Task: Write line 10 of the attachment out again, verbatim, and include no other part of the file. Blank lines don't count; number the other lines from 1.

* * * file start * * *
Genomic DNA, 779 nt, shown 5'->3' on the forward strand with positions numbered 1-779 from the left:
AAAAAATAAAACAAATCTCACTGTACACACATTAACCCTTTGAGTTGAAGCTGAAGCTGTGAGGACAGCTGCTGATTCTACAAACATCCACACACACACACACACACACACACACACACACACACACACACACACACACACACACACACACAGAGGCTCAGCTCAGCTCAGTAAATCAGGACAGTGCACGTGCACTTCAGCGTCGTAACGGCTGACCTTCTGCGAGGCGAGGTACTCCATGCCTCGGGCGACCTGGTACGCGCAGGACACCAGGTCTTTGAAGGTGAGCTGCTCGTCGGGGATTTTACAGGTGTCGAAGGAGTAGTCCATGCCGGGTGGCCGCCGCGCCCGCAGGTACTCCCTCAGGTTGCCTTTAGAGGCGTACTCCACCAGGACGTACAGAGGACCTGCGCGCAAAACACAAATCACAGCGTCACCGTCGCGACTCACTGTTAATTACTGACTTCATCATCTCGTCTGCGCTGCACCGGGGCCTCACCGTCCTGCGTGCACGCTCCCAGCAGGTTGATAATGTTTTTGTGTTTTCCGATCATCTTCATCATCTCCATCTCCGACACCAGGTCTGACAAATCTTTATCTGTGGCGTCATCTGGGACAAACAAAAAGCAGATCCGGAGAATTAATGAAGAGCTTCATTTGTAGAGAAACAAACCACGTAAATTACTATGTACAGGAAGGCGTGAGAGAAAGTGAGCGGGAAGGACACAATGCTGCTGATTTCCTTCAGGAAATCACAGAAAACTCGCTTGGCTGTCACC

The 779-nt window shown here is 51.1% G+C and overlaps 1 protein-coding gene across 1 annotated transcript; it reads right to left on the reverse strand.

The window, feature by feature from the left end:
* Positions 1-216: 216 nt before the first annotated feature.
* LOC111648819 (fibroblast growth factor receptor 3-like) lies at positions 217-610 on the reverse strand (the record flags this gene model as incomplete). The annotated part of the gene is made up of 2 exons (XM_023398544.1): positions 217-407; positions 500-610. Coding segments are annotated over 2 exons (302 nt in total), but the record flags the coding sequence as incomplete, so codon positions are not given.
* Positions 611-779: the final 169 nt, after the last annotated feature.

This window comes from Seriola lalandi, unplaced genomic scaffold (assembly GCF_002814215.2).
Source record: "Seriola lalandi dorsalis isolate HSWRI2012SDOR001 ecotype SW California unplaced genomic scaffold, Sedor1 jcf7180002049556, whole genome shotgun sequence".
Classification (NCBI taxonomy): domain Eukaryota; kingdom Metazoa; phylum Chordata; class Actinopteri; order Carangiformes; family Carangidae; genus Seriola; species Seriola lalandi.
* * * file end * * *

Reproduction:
Classification (NCBI taxonomy): domain Eukaryota; kingdom Metazoa; phylum Chordata; class Actinopteri; order Carangiformes; family Carangidae; genus Seriola; species Seriola lalandi.